The Big Apple: Is there a worse name?

Readers: Continuing with that summer vacation theme, I figured that the one city everyone has visited (or at least heard of) is New York City.  If you’d rather see something other than summer vacation posts, please let me know in the comments.

A Big AppleApple is a great word.  It starts with a nice “Aah” sound, the likes of which you might hear when hiking the Grand Canyon and discovering that your fellow hikers keep disappearing.  Then you have the double P, forming the prefix ‘app’.  This is a pretty well known prefix; app, in Latin, I recall, it means: “Steve Jobs is enslaving the world.”  Finally, to finish it off, there is the “le” making the “ull” sound, which exemplifies the phonetic English language (which is about as phonetic as the word phonetic).

Similarly, New York is a great city.  There are the 60 story-buildings built by chivalrous but egotistic architects who took the childhood game of “My pile of mud is higher than your pile of mud” too far.  You can get cheap Rolexes from friendly people on corners who have so many customers that they run away after every sale.  And don’t forget the subway.  I mean, what else would you do in a city with so many skyscrapers? Obviously, you want to hollow out the ground beneath those towering tons of metal and glass.

Why then, do you ask, is the Big Apple such a bad name?  It seems like they could have done worse.  It could’ve been the Large Lemon, the Gargantuan Grape, or even the Monstrous Melon.  Heck, it didn’t have to be a fruit; it could have been creative, like the Oversized Orange (orange isn’t a fruit.  It’s a color).  Being a teenager, and therefore an expert on anything that isn’t important (like the best apps for my phone), I’d have to say that I’m as qualified for picking apart the nickname “The Big Apple” as my pet fox, affectionately known as “The Donald”, is for presidency of the United States.

Let’s start with the overall message, shall we?  When you think of a “Big Apple”, do you think of: A) The movie industry’s latest attempt to create a sequel with an actual plot, for the movie “James and Giant Peach;” B) The city that never sleeps, and, consequently, didn’t understand “Inception”; C) A different joke about the movie industry that could be made, probably relating to a silent still life depicting a bowl of fruit; D) The latest scientific discovery that ate up millions of taxpayer dollars; or, E) A large apple.  I think of, literally, a big apple.  While this isn’t the most obvious answer, I am a teenager, so the 5 things I think about, in order of importance, are sleep, food, sleep, food, and sleep.  Since I had to be awake to write this, my mind is currently on the subject of food.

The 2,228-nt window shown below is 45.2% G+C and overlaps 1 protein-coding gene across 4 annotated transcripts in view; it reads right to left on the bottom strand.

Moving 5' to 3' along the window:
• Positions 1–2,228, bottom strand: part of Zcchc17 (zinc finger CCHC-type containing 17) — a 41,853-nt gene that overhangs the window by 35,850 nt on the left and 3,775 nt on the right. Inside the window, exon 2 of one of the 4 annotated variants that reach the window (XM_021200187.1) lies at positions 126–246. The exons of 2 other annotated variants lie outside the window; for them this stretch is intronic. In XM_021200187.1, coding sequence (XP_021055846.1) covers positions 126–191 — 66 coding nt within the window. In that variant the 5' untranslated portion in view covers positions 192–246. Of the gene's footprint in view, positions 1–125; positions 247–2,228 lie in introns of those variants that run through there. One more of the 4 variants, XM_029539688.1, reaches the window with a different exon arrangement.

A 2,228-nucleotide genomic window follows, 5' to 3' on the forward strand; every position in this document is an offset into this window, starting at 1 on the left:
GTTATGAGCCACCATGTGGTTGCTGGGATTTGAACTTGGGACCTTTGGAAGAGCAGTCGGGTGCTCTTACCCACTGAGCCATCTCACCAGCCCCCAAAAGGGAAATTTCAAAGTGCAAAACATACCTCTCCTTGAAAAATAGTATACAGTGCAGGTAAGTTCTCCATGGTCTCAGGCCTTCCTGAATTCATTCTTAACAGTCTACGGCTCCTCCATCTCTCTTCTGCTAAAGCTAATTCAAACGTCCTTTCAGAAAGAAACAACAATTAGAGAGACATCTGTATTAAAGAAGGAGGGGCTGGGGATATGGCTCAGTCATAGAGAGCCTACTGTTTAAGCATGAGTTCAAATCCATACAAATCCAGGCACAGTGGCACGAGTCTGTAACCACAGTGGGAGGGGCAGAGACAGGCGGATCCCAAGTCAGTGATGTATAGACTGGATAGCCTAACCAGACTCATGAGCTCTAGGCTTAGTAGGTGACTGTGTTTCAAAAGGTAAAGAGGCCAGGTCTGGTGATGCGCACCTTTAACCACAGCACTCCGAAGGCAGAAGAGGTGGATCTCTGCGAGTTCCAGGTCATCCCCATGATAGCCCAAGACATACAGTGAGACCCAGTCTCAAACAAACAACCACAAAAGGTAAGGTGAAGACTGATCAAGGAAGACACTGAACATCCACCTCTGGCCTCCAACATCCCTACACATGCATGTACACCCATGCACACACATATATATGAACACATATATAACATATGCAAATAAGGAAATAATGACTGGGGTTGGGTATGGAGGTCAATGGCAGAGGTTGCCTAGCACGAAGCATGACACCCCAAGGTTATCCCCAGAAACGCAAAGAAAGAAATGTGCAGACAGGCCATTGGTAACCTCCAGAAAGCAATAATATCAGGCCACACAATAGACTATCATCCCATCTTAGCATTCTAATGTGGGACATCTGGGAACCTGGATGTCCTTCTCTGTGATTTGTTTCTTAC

The most offensive part of the nickname, though, is the “The.”  It is classic American-ism to assume that this is the only city named “The Big Apple.”  I just checked a scholarly encyclopedia (the Wonderfully Interesting and Kind-of Incorrect -pedia) article, and learned that not one, but three, yes, THREE cities in the US call themselves the “Watermelon Capital of the World.”  They are: Hope, AR; Cordele, GA; and Rush Springs, OK.  As a bonus, Green River, UT, calls itself “The World’s Watermelon Capital.”

All of these towns/cities have one thing in common: they actually grow watermelons.  Because they are all claiming the same thing (being the world’s watermelon capital), these cities could experience hatred and conflict amongst each other, if they were larger.  However, since theses cities have populations smaller than that of the Rhode Island Police Force, we can use this police force to keep peace (they don’t have anything else to do; if the criminal runs more than a few blocks, it falls under the jurisdiction of another state).

Conversely, though, New York City is not known for growing apples.  New York is known for being a cultural and financial center, but we don’t call it “The Big Melting-Pot Bank”.  I did a little more research (making this writing the most-researched paper I have ever written, above my 13-page research report on the lifespan of a bedbug), and learned that the term “The Big Apple” first came into wide usage with Jazz Musicians, usually when they were showing off their bruises from performances to each other.  “That,” would say one, “That is the bruise from a big apple. New Yorkers haven’t heard of throwing tomatoes, which hurt less.”

I would love to continue criticizing the nickname, but, if you’ll excuse me, I have to go pitch “The Genetically Modified Prickly-Pear Fruit Gone Wrong” to the mayor of LA.

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Comments

  1. Just wanted to say I really like the graphics for this blog.
    The ideas seem really well organized and put together
    and I’m new at this whole thing. Maybe you can give me some feedback on my own blog
    listed above in the link.

    • Thanks, Dev. I’m glad that you enjoy this blog so much. I haven’t had a chance to check out your blog yet, but one thing I think applies to all strong blogs is having consistent and valuable content.

  2. This. Is. Fantastic. I was already a fan of your blog, but I spent last weekend in New York City, riding subways and looking at skyscrapers, so this made me laugh several times. I was actually in the subway at one point and thought about how horrible it would be if the whole labyrinth collapsed in on itself from the weight of the buildings on top of it.

    • Thanks so much, Raz. I’ve been to New York as well, and I’ve had the same thought during some of the longer subway station waits.

      – Phil

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